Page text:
The recent tragic killings of Black and Indigenous people in encounters with the police have again come to the forefront of public discussion, protest, and community action. In Canada, we sadly remember Chantel Moore, Regis Korchinski-Paquet, Caleb Tubila Njoko, and D’Andre Campbell, all killed this year in the course of police wellness checks. Many others were killed before that. And the experience of many more people have not entered public consciousness as they did not die. Still, they were scrutinized, targeted, harassed, and attacked in police encounters.

It is becoming astoundingly clear that these cases follow a familiar pattern because they are not simply the result of the actions of individual police officers. The behaviours of individual officers are grounded in police policies, practices, and institutional culture. And the law enforcement system in every province and territory is rooted in Canada’s colonial history and its longstanding racist power imbalances. It is in this colonial context that Indigenous and Black individuals and communities are not afforded the safety, respect, freedom, and care that is their right, where they experience high levels of discrimination and difficult economic, social, and health outcomes.

It is in this context that people are not equally served and protected by the police.

This reality has led to terrible consequences. For Black and Indigenous women and girls and Two Spirit, trans, and non-binary people, it means they cannot safely call the police when they need help. There is no escape from abusive situations while they are simultaneously targeted by police as threats and living at high risk of gender-based violence. For Black and Indigenous mothers and caregivers, it means they carry a great weight of anxiety, grief, and care work for their children, families, and communities. For Black and Indigenous girls and young people, it means they are too often unsupported in schools and public spaces and actively criminalized.

For the lives of Black and Indigenous women and girls and Two Spirit, trans, and non-binary people to be upheld in Canada—for their lives to truly matter—police maltreatment and brutality and systemic racism must come to an end.

We feel outrage, anger, and deep frustration. There have been numerous studies, investigations, and inquiries about what needs to happen with too many unfulfilled recommendations. This is not enough! It has long been clear that we need community-led police accountability and oversight, performance measures based on how the most marginalized community members are served and protected, and financial consequences for poor institutional performance, in addition to criminal consequences for institutional perpetrators. Instead of committing billions of dollars to police and prisons, we must prioritize proactive community-based crime intervention and prevention efforts that are proven to work.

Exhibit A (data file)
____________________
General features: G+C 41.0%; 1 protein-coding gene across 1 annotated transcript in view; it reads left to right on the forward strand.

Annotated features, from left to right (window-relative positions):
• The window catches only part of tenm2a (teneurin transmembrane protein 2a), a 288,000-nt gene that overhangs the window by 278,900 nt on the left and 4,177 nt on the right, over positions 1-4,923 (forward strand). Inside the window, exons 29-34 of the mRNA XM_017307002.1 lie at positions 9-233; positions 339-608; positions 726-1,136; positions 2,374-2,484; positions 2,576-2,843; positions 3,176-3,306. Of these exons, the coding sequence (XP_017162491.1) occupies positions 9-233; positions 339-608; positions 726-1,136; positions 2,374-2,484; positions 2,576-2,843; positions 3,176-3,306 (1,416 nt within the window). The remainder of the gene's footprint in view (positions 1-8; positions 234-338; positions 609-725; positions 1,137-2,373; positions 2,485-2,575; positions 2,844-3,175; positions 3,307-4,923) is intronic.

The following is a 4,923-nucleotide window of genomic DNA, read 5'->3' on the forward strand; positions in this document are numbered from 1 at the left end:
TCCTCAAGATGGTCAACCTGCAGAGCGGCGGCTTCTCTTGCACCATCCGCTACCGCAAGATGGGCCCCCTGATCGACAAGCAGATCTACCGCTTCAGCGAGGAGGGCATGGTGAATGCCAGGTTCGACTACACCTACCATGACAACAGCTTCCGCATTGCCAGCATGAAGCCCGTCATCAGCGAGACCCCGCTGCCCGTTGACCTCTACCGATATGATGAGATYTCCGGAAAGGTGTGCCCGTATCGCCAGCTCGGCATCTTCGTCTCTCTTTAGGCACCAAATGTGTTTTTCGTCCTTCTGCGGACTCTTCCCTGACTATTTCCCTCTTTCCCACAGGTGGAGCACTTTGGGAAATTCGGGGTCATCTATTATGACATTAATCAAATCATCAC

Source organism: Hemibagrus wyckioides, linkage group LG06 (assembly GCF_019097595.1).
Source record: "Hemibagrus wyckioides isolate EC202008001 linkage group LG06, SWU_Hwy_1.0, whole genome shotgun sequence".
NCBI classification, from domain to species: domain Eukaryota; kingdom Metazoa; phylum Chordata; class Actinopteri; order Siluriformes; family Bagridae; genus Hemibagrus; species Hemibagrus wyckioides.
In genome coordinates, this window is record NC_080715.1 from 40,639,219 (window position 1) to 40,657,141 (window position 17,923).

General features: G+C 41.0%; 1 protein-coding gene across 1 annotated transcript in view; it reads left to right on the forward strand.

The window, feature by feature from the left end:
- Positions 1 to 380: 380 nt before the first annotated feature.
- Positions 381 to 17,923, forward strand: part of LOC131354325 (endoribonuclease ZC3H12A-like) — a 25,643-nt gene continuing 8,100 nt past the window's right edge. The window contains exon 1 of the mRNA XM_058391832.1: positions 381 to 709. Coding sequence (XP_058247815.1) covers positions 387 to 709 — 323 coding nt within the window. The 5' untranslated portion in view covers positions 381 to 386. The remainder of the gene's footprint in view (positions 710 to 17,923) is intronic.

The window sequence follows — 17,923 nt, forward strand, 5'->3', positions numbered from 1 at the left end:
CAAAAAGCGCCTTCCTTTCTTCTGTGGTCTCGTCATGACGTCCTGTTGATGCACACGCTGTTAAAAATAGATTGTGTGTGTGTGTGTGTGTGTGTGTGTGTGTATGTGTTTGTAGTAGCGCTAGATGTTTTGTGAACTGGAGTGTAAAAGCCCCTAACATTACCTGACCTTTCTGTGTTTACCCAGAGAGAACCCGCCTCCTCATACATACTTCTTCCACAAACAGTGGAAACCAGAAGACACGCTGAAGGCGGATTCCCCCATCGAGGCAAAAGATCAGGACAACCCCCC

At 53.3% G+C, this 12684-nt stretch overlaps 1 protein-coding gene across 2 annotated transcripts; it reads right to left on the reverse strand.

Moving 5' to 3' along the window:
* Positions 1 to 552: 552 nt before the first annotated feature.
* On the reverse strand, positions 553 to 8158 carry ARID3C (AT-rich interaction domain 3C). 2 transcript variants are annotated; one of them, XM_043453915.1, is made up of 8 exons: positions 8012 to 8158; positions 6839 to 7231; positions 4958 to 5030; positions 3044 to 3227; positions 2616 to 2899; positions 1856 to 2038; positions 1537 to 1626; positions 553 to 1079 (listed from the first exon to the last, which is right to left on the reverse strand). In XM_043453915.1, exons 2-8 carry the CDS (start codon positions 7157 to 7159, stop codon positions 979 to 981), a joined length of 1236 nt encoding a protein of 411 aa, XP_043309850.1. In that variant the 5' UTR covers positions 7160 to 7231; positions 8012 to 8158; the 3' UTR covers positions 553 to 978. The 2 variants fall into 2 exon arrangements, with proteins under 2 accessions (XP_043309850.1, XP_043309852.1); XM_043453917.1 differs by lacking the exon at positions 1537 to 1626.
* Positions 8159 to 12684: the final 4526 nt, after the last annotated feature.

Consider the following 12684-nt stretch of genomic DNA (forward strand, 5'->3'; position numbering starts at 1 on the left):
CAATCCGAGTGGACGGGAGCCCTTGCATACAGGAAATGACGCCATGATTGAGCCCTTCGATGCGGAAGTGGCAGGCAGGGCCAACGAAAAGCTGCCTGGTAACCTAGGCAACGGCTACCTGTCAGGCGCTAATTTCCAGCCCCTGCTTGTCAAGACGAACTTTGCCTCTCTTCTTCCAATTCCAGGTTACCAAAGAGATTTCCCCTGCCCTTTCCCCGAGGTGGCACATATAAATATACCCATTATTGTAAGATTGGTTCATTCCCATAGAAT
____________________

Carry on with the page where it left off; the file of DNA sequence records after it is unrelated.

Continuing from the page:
The Canadian Women’s Foundation has a unique role to play as Canada’s public foundation for gender equality. As feminist Black women leaders serving as President and CEO and Chair of the Board of Directors, we are highly committed to the intertwined journey toward gender and racial justice. The Canadian Women’s Foundation will:

  • ensure our funding continues to centre on women and girls and Two Spirit, trans, and non-binary people who are most marginalized and impacted by systemic racism;
  • monitor and evaluate our granting approach to ensure we support Black and Indigenous-led programs and organizations;
  • continue learning and acting on our commitment to equity and truth and reconciliation;
  • use our organizational voice to promote police accountability and anti-racist systems transformation in law enforcement; and
  • explore innovative approaches and partnerships to move more philanthropy and government support to anti-racism initiatives in Canada.

Paulette Senior
President and CEO
Canadian Women’s Foundation

Angela Johnson
Chair, Board of Directors
Canadian Women’s Foundation

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